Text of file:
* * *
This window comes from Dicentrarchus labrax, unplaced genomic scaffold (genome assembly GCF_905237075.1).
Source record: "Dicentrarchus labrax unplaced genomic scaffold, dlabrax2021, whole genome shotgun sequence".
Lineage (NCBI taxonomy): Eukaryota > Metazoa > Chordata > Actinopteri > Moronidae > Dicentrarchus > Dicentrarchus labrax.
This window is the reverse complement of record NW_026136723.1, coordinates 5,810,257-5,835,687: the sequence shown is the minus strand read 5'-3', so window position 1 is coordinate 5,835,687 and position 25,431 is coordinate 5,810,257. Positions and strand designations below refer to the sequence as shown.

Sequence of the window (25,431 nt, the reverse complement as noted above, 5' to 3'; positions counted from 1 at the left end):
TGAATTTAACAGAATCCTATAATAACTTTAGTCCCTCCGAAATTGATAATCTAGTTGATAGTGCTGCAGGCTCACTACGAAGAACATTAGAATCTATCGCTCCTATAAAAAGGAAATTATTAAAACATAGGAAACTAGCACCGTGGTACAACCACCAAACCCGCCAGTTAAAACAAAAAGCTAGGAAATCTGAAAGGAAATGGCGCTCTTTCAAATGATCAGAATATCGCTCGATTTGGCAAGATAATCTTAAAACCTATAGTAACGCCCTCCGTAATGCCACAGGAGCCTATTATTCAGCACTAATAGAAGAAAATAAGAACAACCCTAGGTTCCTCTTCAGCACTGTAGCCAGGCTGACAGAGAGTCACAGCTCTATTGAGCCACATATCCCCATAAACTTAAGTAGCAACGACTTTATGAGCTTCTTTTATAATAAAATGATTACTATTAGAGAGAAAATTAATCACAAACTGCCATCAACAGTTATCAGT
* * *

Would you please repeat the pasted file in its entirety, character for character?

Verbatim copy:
This window comes from Dicentrarchus labrax, unplaced genomic scaffold (genome assembly GCF_905237075.1).
Source record: "Dicentrarchus labrax unplaced genomic scaffold, dlabrax2021, whole genome shotgun sequence".
Lineage (NCBI taxonomy): Eukaryota > Metazoa > Chordata > Actinopteri > Moronidae > Dicentrarchus > Dicentrarchus labrax.
This window is the reverse complement of record NW_026136723.1, coordinates 5,810,257-5,835,687: the sequence shown is the minus strand read 5'-3', so window position 1 is coordinate 5,835,687 and position 25,431 is coordinate 5,810,257. Positions and strand designations below refer to the sequence as shown.

Sequence of the window (25,431 nt, the reverse complement as noted above, 5' to 3'; positions counted from 1 at the left end):
TGAATTTAACAGAATCCTATAATAACTTTAGTCCCTCCGAAATTGATAATCTAGTTGATAGTGCTGCAGGCTCACTACGAAGAACATTAGAATCTATCGCTCCTATAAAAAGGAAATTATTAAAACATAGGAAACTAGCACCGTGGTACAACCACCAAACCCGCCAGTTAAAACAAAAAGCTAGGAAATCTGAAAGGAAATGGCGCTCTTTCAAATGATCAGAATATCGCTCGATTTGGCAAGATAATCTTAAAACCTATAGTAACGCCCTCCGTAATGCCACAGGAGCCTATTATTCAGCACTAATAGAAGAAAATAAGAACAACCCTAGGTTCCTCTTCAGCACTGTAGCCAGGCTGACAGAGAGTCACAGCTCTATTGAGCCACATATCCCCATAAACTTAAGTAGCAACGACTTTATGAGCTTCTTTTATAATAAAATGATTACTATTAGAGAGAAAATTAATCACAAACTGCCATCAACAGTTATCAGT